NCPA - National Center for Policy Analysis

A NEW WAY TO SLOW RISING HEALTH COSTS?

August 25, 2006

Walk-in retail health clinics -- which provide convenient but limited health services -- are spreading nationwide, as more than a dozen clinic operators plan to open thousands in stores such as CVS, Wal-Mart, Walgreens and Kerr Drug, says Julie Schmit in USA Today.

The main value of walk-in chains is cost.  While the clinics vary by company, most treat 25 to 40 medical conditions and charge $45 to $75 a visit, says Schmit.  They reduce their costs a number of ways, including using more Nurse Practitioners (NPs):

  • NPs make, on average, less than half of what family doctors make, yet have advanced degrees and can write prescriptions. 
  • In addition, they not only diagnose ailments but also input computer data, process payments, dispense tip sheets on how to avoid future illness and send patients thank-you notes, reducing labor needs.

Cost savings have been substantial, compared to regular doctor visits:

  • HealthPartners, a Minnesota-based HMO, analyzed two years of claims data of MinuteClinic, a large walk-in chain, and found total costs about 25 percent less compared with those done at doctors' offices or urgent-care clinics.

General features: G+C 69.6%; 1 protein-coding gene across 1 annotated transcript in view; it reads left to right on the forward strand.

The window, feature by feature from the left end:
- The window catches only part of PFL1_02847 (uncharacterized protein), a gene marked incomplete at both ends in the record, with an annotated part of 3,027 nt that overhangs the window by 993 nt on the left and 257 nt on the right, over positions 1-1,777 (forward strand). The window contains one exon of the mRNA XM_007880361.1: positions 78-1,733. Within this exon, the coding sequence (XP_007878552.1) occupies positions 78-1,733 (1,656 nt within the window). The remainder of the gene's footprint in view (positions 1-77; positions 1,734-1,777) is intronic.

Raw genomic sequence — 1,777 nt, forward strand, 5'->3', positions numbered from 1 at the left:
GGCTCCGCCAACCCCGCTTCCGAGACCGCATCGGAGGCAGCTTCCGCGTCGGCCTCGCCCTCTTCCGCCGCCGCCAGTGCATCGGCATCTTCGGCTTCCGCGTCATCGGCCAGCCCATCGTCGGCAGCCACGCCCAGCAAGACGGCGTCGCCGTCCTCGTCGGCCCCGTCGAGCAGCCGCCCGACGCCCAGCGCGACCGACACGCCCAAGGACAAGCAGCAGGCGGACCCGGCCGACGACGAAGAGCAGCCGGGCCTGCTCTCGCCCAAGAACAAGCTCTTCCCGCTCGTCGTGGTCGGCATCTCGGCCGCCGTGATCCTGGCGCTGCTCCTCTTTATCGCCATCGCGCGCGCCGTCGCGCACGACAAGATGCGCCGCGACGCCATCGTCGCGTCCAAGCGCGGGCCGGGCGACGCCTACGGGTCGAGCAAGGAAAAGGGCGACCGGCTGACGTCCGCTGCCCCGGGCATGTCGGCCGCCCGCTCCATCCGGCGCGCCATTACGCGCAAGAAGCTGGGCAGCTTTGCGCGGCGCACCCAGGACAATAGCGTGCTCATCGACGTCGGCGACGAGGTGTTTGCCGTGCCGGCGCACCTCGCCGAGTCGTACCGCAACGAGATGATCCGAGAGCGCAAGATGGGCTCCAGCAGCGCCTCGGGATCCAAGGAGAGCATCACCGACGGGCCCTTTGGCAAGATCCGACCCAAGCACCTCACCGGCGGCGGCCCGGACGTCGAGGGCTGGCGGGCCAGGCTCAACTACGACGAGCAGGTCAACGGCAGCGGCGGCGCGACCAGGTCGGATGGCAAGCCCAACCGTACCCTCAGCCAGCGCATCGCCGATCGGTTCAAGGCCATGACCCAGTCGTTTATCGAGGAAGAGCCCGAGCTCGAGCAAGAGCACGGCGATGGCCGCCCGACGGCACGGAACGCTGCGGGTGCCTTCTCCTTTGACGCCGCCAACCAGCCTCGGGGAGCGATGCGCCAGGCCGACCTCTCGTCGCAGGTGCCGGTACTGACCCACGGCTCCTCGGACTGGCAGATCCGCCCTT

• Twin City Pipe Trades, a Minnesota health insurance company, charges the insured a $15 co-pay for doctor visits but waives co-pays for MinuteClinic visits because they cost at least 30 percent less than regular doctor visits.

But price isn't the only driver within the retail clinic industry, says Schmit:

  • Convenience is a large factor, especially for minor or common ailments, where going to a doctor would be inefficient and costly.
  • Competitive retailers such as Wal-Mart are seeking to give customers another reason to choose their store over others.

Source: Julie Schmit, "Could walk-in retail clinics help slow rising health costs?," USA Today, August 24, 2006.

 

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